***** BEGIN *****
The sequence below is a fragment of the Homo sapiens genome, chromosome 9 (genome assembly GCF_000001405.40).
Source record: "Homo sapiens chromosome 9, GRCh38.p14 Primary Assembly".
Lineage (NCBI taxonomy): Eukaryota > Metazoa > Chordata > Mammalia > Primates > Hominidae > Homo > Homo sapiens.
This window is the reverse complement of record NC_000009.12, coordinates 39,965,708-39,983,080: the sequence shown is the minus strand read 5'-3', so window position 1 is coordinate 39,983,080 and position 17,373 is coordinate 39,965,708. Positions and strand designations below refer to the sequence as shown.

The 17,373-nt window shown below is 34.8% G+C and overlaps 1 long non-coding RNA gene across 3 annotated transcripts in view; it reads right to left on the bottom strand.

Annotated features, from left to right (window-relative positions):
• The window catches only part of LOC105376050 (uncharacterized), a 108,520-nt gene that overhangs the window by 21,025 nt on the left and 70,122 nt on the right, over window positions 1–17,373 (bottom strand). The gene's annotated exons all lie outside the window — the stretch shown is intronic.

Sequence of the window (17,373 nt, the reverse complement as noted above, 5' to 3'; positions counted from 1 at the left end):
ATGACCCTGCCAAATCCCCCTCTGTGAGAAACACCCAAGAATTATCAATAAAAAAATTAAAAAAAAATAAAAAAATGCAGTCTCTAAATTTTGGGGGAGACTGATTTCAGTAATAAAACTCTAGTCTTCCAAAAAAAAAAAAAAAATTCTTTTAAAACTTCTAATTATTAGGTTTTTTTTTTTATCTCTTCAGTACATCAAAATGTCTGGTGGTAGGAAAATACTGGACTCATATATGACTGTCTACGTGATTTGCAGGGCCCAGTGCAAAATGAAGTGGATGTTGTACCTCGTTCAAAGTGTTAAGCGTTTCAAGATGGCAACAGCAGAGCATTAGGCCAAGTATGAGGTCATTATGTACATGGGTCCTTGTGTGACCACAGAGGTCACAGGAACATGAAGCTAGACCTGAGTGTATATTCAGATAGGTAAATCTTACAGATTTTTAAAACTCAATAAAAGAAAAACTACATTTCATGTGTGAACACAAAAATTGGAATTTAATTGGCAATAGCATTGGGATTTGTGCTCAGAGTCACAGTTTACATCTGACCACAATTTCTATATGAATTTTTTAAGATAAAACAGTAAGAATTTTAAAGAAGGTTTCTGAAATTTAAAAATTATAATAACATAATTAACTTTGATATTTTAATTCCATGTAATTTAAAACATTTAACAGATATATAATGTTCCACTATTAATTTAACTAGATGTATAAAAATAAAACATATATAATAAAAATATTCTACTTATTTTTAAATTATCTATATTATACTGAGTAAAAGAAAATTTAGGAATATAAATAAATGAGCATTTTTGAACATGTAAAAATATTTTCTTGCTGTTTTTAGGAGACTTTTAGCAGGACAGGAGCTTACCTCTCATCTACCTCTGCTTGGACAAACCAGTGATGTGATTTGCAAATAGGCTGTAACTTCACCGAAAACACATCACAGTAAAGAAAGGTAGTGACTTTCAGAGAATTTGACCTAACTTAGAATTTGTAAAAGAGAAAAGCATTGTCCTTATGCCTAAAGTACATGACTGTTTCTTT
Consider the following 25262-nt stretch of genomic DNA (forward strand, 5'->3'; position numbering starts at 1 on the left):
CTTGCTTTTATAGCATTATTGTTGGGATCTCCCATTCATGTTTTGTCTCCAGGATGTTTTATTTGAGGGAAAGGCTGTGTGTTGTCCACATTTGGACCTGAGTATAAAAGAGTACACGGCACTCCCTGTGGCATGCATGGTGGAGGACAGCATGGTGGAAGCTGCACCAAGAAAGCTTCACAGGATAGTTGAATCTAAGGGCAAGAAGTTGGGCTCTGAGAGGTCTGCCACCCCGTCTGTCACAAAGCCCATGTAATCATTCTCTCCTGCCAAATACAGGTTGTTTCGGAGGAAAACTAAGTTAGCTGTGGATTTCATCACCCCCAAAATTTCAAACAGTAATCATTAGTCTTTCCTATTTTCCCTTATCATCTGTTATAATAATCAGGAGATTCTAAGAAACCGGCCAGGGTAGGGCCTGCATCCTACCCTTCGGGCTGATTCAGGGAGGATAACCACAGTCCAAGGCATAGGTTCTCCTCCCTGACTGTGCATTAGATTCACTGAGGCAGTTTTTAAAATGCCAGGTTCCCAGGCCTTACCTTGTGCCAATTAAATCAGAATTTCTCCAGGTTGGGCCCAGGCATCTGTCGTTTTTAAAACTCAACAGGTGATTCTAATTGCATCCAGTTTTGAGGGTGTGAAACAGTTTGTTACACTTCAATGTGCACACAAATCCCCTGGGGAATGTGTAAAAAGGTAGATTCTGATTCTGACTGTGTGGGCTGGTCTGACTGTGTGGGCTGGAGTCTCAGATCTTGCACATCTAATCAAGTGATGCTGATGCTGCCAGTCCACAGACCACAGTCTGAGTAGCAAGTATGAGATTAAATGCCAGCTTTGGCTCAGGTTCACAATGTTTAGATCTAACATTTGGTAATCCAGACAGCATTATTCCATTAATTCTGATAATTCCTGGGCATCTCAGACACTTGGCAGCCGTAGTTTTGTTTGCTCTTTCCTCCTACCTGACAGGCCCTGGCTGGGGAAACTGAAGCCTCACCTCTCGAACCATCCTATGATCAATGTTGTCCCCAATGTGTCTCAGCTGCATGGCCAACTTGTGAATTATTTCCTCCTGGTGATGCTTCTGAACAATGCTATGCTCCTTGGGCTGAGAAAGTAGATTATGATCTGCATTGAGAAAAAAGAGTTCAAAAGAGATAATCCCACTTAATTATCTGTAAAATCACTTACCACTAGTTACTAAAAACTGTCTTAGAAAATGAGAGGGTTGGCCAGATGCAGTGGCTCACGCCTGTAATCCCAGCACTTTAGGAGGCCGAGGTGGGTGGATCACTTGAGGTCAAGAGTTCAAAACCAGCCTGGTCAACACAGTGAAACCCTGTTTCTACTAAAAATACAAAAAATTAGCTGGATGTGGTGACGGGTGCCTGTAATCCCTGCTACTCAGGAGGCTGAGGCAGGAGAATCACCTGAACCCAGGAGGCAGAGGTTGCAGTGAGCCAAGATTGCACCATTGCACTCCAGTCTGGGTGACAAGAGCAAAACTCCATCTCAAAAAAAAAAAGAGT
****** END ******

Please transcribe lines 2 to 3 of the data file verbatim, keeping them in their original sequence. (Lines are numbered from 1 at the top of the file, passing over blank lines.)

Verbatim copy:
Source record: "Homo sapiens chromosome 9, GRCh38.p14 Primary Assembly".
Lineage (NCBI taxonomy): Eukaryota > Metazoa > Chordata > Mammalia > Primates > Hominidae > Homo > Homo sapiens.